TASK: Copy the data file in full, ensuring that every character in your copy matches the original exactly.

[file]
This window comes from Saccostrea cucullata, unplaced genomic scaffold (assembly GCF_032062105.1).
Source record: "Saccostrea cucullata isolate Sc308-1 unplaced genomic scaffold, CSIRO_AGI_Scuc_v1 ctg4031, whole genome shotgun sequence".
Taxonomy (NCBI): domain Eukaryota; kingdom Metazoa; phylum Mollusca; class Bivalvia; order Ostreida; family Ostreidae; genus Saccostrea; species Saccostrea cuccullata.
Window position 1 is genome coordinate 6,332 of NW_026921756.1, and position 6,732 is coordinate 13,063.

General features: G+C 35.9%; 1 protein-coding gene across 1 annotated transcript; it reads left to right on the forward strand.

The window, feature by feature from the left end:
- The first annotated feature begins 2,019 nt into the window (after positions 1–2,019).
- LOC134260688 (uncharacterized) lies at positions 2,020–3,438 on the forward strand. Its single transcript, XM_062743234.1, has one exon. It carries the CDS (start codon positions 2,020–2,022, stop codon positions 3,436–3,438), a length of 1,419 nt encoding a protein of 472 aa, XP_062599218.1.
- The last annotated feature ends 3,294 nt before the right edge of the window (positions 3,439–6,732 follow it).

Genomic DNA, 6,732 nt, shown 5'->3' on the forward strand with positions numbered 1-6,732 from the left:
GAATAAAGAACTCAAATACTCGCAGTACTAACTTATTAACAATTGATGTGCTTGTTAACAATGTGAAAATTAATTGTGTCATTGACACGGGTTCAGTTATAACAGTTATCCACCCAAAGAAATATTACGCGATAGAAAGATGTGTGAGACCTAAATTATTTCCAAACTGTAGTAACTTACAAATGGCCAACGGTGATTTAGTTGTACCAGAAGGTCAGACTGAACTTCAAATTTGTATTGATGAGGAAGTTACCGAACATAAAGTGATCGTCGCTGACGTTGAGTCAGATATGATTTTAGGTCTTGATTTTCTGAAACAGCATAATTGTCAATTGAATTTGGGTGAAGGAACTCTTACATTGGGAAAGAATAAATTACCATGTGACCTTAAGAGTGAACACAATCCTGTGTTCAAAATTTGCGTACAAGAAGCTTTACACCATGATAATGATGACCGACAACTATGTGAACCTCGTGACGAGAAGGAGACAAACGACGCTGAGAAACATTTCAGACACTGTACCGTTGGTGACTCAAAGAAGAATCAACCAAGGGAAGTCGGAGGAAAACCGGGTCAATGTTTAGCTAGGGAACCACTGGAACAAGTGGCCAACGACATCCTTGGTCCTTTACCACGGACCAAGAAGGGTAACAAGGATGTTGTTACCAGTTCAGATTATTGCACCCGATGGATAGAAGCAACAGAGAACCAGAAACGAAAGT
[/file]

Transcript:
This window comes from Saccostrea cucullata, unplaced genomic scaffold (assembly GCF_032062105.1).
Source record: "Saccostrea cucullata isolate Sc308-1 unplaced genomic scaffold, CSIRO_AGI_Scuc_v1 ctg4031, whole genome shotgun sequence".
Taxonomy (NCBI): domain Eukaryota; kingdom Metazoa; phylum Mollusca; class Bivalvia; order Ostreida; family Ostreidae; genus Saccostrea; species Saccostrea cuccullata.
Window position 1 is genome coordinate 6,332 of NW_026921756.1, and position 6,732 is coordinate 13,063.

General features: G+C 35.9%; 1 protein-coding gene across 1 annotated transcript; it reads left to right on the forward strand.

The window, feature by feature from the left end:
- The first annotated feature begins 2,019 nt into the window (after positions 1–2,019).
- LOC134260688 (uncharacterized) lies at positions 2,020–3,438 on the forward strand. Its single transcript, XM_062743234.1, has one exon. It carries the CDS (start codon positions 2,020–2,022, stop codon positions 3,436–3,438), a length of 1,419 nt encoding a protein of 472 aa, XP_062599218.1.
- The last annotated feature ends 3,294 nt before the right edge of the window (positions 3,439–6,732 follow it).

Genomic DNA, 6,732 nt, shown 5'->3' on the forward strand with positions numbered 1-6,732 from the left:
GAATAAAGAACTCAAATACTCGCAGTACTAACTTATTAACAATTGATGTGCTTGTTAACAATGTGAAAATTAATTGTGTCATTGACACGGGTTCAGTTATAACAGTTATCCACCCAAAGAAATATTACGCGATAGAAAGATGTGTGAGACCTAAATTATTTCCAAACTGTAGTAACTTACAAATGGCCAACGGTGATTTAGTTGTACCAGAAGGTCAGACTGAACTTCAAATTTGTATTGATGAGGAAGTTACCGAACATAAAGTGATCGTCGCTGACGTTGAGTCAGATATGATTTTAGGTCTTGATTTTCTGAAACAGCATAATTGTCAATTGAATTTGGGTGAAGGAACTCTTACATTGGGAAAGAATAAATTACCATGTGACCTTAAGAGTGAACACAATCCTGTGTTCAAAATTTGCGTACAAGAAGCTTTACACCATGATAATGATGACCGACAACTATGTGAACCTCGTGACGAGAAGGAGACAAACGACGCTGAGAAACATTTCAGACACTGTACCGTTGGTGACTCAAAGAAGAATCAACCAAGGGAAGTCGGAGGAAAACCGGGTCAATGTTTAGCTAGGGAACCACTGGAACAAGTGGCCAACGACATCCTTGGTCCTTTACCACGGACCAAGAAGGGTAACAAGGATGTTGTTACCAGTTCAGATTATTGCACCCGATGGATAGAAGCAACAGAGAACCAGAAACGAAAGT